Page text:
It may be springtime in South America, but the climate for equity investing has turned noticeably colder.
Chilling economic winds from Asia have tempered -- at least for now -- the appeal of Latin America's stock markets, which fell recently amid the global tumult. Now, investors can understandably wonder: is history repeating itself in Latin America -- just three years after the Mexican peso crisis? Or, is the downturn just a temporary setback?
The woes of the October-November period provided reason for concern. As the crisis struck hard in October, data from Morgan Stanley Capital International, New York, show double-digit declines for that month in dollar terms for most Latin American markets (except Colombia's, which fell only 1%). Brazil's stock market, the hardest-hit in the region, tumbled 24.2% for the month, according to MSCI data.
Overall, for the year through Nov. 11, the MSCI Emerging Markets Free Latin America index stood 14.81% higher. Specific gains ranged from a mere 4.08% advance for Argentina's market to the 43.06% jump by Colombia's. And Brazil's market -- a high flyer earlier in the year -- had year-to-date gains of only 8.3% by Nov. 11, according to MSCI data.
Investors are leery
Given the whacking that occurred, it's no wonder some investors have backed off. In some cases, mutual fund managers took some profits to pay for redemptions; in other cases, investors worried about future prospects. Paul White, international portfolio manager of the Atlantic Richfield Co. pension fund in Los Angeles, responded to the upheavals by raising cash over the past month. Mr. White now has a 20-25% cash holding in ARCO's approximately $20 million Latin American regional portfolio. In contrast, Mr. White said he was "bullish" on the region "a couple of months ago before all the problems in Asia."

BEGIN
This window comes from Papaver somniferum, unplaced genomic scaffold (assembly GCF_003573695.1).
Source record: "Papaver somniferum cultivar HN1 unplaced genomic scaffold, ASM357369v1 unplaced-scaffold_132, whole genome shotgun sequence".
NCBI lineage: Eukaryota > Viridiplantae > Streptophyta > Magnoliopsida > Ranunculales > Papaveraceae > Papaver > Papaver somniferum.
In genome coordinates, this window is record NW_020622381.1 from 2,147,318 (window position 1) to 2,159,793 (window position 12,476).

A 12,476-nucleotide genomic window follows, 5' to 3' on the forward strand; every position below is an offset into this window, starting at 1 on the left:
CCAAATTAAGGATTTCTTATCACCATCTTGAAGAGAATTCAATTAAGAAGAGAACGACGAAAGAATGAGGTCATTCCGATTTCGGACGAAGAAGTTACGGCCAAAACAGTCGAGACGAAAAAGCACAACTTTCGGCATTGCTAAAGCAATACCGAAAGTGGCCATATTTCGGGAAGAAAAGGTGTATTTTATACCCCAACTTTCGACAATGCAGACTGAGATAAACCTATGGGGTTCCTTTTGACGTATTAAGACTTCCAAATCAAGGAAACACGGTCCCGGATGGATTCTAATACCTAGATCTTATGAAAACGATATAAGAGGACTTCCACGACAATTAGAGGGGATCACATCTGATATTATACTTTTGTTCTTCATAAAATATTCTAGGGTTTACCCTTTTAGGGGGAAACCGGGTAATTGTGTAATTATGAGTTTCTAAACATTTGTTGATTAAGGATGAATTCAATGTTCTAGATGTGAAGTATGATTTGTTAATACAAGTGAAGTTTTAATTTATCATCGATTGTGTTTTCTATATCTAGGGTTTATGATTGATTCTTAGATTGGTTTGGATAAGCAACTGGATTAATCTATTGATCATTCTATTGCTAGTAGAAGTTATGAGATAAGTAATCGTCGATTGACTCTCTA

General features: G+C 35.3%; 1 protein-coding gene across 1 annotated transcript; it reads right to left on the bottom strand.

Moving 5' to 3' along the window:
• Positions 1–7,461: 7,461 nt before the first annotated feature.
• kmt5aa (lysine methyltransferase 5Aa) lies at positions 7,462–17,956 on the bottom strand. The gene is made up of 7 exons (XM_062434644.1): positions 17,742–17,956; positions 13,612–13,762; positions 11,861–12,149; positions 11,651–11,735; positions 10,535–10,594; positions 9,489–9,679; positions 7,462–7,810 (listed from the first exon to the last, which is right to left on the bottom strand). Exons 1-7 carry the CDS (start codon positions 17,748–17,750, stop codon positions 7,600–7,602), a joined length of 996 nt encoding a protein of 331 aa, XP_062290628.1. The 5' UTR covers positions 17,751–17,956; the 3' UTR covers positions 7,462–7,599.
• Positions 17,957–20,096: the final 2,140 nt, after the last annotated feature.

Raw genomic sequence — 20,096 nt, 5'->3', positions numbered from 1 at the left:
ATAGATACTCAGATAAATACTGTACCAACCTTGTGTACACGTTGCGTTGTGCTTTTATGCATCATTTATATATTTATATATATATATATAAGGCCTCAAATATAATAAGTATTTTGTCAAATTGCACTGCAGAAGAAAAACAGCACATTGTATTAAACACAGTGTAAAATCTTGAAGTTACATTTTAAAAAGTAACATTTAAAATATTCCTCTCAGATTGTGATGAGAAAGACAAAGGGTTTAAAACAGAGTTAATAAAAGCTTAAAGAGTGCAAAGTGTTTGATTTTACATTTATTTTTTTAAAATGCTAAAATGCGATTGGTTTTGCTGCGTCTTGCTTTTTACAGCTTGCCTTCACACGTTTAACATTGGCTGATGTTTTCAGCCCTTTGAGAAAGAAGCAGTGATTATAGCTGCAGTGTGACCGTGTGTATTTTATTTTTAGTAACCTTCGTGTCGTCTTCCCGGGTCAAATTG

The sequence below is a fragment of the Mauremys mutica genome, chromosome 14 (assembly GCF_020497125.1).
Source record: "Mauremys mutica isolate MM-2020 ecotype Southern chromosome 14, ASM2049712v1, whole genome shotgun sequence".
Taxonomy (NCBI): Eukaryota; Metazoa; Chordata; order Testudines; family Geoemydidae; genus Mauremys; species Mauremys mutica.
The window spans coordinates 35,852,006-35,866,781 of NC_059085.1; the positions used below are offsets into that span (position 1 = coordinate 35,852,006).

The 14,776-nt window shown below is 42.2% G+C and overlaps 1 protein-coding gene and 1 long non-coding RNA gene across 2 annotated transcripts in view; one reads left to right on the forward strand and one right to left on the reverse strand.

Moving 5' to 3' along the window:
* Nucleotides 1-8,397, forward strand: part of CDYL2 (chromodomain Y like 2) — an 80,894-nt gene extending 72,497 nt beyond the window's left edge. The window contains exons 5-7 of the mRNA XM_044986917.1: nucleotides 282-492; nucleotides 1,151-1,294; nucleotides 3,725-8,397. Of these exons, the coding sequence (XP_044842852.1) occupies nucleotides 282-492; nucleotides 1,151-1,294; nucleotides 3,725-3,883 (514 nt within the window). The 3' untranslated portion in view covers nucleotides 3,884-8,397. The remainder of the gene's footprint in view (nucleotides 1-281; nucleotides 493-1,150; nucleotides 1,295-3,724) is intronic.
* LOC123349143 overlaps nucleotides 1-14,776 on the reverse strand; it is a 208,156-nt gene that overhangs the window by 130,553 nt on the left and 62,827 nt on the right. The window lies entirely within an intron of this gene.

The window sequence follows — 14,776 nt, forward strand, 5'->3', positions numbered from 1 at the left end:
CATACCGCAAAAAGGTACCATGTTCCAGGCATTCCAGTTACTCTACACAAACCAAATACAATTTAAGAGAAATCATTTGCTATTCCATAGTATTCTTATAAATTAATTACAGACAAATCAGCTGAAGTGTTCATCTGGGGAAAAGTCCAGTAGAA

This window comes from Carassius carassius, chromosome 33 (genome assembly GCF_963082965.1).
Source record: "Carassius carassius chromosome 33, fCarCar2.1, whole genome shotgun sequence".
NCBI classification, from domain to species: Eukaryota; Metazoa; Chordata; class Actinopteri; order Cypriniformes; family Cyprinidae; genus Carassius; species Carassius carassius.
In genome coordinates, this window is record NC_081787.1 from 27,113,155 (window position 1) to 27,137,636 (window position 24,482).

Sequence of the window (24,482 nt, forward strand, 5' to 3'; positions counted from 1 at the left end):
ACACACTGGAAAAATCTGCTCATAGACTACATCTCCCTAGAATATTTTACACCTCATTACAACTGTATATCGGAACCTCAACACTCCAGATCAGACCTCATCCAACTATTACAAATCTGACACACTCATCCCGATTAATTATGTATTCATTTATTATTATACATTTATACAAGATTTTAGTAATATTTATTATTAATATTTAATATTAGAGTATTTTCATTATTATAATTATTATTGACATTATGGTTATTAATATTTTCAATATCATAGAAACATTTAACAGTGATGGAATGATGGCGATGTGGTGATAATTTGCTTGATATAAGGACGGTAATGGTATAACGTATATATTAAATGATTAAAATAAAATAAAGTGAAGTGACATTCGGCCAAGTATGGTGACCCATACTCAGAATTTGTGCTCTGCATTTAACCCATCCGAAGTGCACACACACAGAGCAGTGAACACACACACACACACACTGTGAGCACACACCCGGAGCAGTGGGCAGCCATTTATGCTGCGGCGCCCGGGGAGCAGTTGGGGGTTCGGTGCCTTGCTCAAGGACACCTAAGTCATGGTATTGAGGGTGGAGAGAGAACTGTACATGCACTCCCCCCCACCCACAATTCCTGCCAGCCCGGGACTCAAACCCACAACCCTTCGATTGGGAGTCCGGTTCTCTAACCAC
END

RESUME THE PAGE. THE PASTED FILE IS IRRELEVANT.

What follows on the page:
Evidence suggests foreign investors wouldn't have been the only ones affected by the local market drops. For instance, some Latin American pension funds also had sizable equities holdings. Most recent data from PrimAmerica Consultores in Santiago, Chile, show that Chilean funds averaged 32% in (mostly domestic) equities as of August. In addition, Argentine pension funds had 25.9% in domestic equities as of June; and Peruvian funds had 35% in local equities as of July. Data from another source show that Brazil's private pension funds have 32% in equities, including privatization issues.
Brazil's fate will affect region
At this juncture, many regional Latin America investors worry most about Brazil's market -- whose fate could affect the entire region next year. Perceived as having an overvalued currency -- due to current account and fiscal deficits -- Brazil has caught the eye of currency speculators. To ward them off, Brazil's central bank roughly doubled interest rates recently. And this month, the government unveiled a fiscal package aimed at raising U.S.$18.2 billion (2.5% of gross domestic product) from spending cuts and higher taxes.
At this point, experts debate whether the Brazilian real will undergo a devaluation. Experts believe it could come under pressure from speculators if Asian currencies decline further; but if turmoil eases in Asia, the Brazilian real would face less risk of devaluation.
Still, recent emergency measures -- especially the higher interest rates -- should slow Brazil's economic growth next year. While growth estimates seem to run in the 1%-2% range next year, some fear the country could tip into a recession.
Public sector is favored
But even with these forecasts, Brazil's stock market hasn't become a lost cause for some investors. While some see a cloud over the corporate sector -- amid expectations of lowered earnings -- a number of investors still like the public sector. Specifically favored: stocks in such high-growth areas as telecommunications and electric power companies.
Outside of Brazil, neighboring markets, especially Argentina's, may struggle next year. Reduced trade with Brazil -- South America's giant -- should eat into profits for companies with hefty Brazilian trade.